No one talks about the way romantic prospects, colleagues, neighbors, and friends alike reveal themselves to you. The way their provincial assumptions about your life shine through and, despite their deep confidence, reveal their worldviews to be so painfully limited, shaped more by media and memes than real, reciprocal relationships with the fat people in their lives. In the past I would’ve taken their harsh judgments as a necessary part of failing to become thin, never daring to look at the root of those callous assumptions. No one talks about how freeing it is, after years of being bullied and fixating on your own perceived failures, to realize that your bullies come up short too.
No one talks about the triumph of proving others wrong. The thrill of revealing that you are a fat marathoner or mountain climber when your coworker assumes you are inactive. The victory of showing off your intelligence when a teacher believes your body to be a mark of limited intellect. The charge of showing a condescending stranger that your life as a fat person doesn’t mean you’re a novice in nutrition or weight loss—to the contrary, your life of trying to escape the body you’ve always had makes you a connoisseur of the diet advice they visit as a tourist. Like any community, fat people contain multitudes, and there is such satisfaction in flying in the face of the reductive stereotypes that seem to follow us everywhere.
No one talks about the incredible empathy fat folks can develop. So many of us have seen what it’s like to be on the downside of power, to be so readily limited by others’ reductive imaginations. For some of us, that empathy manifests in pursuing so-called helping professions, or in dedicating ourselves to movements for justice. Not all of us develop that sense of empathy, but many of us can.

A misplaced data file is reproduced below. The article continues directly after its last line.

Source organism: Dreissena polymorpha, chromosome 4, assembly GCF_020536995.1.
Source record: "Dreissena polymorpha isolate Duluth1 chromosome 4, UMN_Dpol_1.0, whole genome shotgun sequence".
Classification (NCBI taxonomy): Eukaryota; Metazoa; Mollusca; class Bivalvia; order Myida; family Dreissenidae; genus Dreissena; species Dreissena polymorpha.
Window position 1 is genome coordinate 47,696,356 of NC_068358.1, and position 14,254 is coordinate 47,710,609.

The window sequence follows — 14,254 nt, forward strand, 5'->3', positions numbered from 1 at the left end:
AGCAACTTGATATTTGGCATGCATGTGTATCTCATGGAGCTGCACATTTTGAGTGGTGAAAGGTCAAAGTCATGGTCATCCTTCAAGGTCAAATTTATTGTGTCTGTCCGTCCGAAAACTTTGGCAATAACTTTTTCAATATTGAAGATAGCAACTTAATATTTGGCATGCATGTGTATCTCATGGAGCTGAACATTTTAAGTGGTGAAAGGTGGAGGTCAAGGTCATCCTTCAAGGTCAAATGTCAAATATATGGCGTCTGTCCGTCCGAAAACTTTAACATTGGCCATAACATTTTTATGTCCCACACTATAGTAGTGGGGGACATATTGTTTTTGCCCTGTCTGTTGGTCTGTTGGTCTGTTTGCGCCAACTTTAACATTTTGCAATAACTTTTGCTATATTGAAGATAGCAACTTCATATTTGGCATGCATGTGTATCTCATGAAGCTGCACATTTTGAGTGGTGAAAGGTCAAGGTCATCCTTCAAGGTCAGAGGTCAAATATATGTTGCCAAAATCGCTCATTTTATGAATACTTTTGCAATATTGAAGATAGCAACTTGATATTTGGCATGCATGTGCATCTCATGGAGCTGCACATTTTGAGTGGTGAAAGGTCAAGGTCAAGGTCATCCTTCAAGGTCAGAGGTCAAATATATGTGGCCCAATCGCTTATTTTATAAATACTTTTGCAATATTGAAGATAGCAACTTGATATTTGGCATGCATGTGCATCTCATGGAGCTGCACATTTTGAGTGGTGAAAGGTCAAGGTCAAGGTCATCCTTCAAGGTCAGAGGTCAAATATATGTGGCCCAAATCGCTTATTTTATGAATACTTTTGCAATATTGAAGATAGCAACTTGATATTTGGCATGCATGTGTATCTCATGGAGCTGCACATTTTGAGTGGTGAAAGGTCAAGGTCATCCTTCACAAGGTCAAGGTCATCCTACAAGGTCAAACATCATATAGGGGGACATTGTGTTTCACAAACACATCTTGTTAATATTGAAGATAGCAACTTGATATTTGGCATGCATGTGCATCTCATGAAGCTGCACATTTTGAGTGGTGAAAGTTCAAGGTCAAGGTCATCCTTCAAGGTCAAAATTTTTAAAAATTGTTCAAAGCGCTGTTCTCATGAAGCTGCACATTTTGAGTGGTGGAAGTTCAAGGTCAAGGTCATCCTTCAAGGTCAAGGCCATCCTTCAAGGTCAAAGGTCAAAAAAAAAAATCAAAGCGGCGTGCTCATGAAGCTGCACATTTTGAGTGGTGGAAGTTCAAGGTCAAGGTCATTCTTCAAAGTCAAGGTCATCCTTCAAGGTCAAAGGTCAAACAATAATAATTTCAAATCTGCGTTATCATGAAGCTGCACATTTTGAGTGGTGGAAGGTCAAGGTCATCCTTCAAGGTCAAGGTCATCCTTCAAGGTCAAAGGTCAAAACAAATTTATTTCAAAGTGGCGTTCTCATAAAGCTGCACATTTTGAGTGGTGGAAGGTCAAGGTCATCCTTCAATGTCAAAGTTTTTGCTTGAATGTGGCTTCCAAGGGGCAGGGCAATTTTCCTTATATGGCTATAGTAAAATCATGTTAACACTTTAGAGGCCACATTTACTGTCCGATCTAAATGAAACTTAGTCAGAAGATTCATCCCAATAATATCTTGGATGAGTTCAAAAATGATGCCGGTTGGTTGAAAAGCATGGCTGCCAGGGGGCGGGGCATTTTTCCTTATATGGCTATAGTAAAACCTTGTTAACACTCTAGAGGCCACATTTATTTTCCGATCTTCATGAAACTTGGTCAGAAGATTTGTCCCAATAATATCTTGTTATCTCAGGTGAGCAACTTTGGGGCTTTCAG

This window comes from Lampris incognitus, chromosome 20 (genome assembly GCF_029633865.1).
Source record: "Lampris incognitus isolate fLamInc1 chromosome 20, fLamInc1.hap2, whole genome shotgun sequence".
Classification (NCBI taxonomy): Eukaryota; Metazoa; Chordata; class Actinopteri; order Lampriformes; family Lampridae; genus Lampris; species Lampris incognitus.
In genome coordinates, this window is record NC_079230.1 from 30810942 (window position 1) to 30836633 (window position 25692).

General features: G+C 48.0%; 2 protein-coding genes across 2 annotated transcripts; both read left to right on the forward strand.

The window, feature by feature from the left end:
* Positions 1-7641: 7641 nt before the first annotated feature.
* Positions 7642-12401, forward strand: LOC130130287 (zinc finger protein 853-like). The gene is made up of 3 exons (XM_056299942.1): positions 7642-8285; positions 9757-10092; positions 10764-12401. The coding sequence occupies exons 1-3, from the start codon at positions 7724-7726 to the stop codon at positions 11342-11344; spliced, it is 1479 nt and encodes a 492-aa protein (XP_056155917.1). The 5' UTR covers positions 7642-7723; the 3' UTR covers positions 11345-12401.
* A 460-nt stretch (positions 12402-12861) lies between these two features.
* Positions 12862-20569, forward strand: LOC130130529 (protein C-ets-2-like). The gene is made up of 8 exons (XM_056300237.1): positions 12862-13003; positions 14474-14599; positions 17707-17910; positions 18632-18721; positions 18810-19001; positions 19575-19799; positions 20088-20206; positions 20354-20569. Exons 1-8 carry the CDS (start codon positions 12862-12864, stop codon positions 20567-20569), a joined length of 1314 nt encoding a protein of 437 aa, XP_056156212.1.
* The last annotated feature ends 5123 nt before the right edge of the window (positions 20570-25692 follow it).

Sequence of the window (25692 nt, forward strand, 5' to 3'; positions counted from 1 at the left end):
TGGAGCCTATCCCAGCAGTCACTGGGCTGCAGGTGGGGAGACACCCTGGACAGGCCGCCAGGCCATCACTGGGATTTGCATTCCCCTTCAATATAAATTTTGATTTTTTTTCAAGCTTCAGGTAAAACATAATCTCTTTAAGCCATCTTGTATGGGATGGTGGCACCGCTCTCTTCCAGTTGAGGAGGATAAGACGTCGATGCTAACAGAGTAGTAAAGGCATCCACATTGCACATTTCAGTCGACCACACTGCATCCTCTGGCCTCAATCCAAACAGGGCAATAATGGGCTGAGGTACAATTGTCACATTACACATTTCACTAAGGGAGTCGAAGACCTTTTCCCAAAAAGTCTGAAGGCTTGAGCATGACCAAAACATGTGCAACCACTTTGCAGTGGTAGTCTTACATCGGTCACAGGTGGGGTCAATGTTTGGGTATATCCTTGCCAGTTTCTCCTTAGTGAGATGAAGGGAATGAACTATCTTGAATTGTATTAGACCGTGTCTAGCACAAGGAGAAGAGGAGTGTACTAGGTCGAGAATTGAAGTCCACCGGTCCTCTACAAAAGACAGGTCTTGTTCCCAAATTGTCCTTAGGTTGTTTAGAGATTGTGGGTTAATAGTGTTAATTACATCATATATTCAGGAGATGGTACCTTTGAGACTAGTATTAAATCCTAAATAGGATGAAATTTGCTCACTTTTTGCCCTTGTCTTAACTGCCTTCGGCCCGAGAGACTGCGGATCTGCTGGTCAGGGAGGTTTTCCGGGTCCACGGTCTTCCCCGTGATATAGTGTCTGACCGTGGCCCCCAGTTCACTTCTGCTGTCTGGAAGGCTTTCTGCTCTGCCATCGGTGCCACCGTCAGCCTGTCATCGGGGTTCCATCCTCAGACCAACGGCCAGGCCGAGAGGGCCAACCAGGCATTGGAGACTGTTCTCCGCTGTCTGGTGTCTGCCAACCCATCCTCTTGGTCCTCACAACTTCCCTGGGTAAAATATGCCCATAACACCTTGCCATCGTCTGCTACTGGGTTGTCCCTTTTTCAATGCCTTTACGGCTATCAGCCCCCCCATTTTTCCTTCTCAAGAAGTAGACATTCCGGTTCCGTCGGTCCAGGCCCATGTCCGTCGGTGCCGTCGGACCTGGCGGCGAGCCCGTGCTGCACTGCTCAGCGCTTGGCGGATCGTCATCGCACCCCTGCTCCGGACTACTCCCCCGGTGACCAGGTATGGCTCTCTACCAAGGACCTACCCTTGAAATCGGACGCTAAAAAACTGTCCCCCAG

No one talks about the challenge and liberation of developing your own sense of style, even (and especially) when it flies in the face of the expectation to wear something slimming or flattering.No one talks about the extraordinary freedom of wearing a swimsuit in public and realizing, for the first time, that you truly don’t care what others think, and that their judgments can no longer hurt you. At least, not like they used to.
Yes, there is hardship in life in a fat body. But there are such stunning gifts too. So many of us are the people we are—thoughtful, kind, dedicated—not in spite of our fatness, but because of it. In this year, what has your fatness illuminated about the world around you? And what are you most grateful for?